California, Washington and Oregon are all facing what has been characterized as severe shortages of affordable housing. Technology companies are pledging billions of dollars to help address these shortages. Apple Inc, Facebook, Google, and Microsoft are the major tech companies pitching in to solve the problem that, incidentally, has been blamed on them for driving up prices and demand in the housing markets where their facilities are located – particularly in Seattle and Silicon Valley.
In a Bloomberg.com article on the California housing crisis, the policy director for the Terner Center for Housing Innovation said, “Broadly speaking, there is no solution to the California housing crisis without the construction of millions of new houses.” It’s been estimated that it could take until 2050 to construct the 3.5 million homes that are needed in the next five years according to a 2016 McKinsey report.
Over the past year, Google and Facebook have each made a $1-billion commitment to affordable housing; Apple has allocated $2.5-billion; Microsoft is on board for $750-million. The financial commitments have gone to the communities these tech giants inhabit in the form of subsidized apartments, subsidies to housing developers and also to help modular-housing companies expand in order to increase the supply of affordable housing units. According to Bloomberg.com, the median price for a house in California is over $600,000, twice the national average. Four of the country’s five most expensive residential markets are there—Silicon Valley, San Francisco, Orange County and San Diego.
In Realtor Magazine’s Daily News, Google, based in Mountain View, CA, anticipated that its investments will result in 24,000 new units of affordable housing by 2029. The investments by Apple will fund loans for affordable housing developments and mortgage assistance and down payment funding to first-time buyers through the California Housing Finance Agency. Along with Google and Apple, Facebook plans to donate company-owned land for developments that include housing.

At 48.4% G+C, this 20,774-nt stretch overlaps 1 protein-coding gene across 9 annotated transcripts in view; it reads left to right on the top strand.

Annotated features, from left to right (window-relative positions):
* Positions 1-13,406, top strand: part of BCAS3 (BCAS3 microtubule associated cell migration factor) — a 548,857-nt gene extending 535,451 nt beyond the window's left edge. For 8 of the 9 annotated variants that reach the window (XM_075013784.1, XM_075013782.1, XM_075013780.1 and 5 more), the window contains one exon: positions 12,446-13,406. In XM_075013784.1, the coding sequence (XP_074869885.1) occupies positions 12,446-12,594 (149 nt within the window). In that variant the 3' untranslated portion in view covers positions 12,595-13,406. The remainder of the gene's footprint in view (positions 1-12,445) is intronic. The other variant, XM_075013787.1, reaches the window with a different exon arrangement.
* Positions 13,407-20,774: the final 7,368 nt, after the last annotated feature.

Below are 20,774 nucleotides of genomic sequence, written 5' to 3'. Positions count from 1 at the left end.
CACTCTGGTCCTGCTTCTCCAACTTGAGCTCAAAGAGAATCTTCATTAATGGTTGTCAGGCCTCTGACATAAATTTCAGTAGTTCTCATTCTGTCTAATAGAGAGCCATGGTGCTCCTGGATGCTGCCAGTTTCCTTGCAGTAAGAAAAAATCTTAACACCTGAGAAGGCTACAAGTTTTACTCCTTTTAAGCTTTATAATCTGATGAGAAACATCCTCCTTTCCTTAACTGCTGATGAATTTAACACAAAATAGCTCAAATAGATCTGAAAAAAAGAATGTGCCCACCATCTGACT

In July, The Wall Street Journal published the article, “Tech Giants Aim to Solve West Coast Housing Shortage,” which stated that the problem will need a shift in state and local policies to accompany the large commitment of funding from the booming technology industry. Those shifts will likely require revised zoning laws and tax provisions.
Perhaps the most sanguine of the tech giants’ strategies are the subsidies to modular-housing companies. As explained in the Dodge Data & Analytics 2020 SmartMarket Report on Prefabrication and Modular Construction, one of the most efficient methods of producing affordable housing units is, indeed, modular construction. The report states, “Prefabrication and modular construction are poised to transform several sectors of the construction industry.” Among the top reasons companies are converting their processes to modular construction are improved schedule performance, decreased construction costs and improved quality. Other benefits include improved safety, less construction waste, improved productivity, predictability, and client satisfaction. One important way to look at prefab and modular processes is, simply put, survival.
Prefab and modular construction are two of the many topics that will be explored during the virtual conference MEP Force 2020.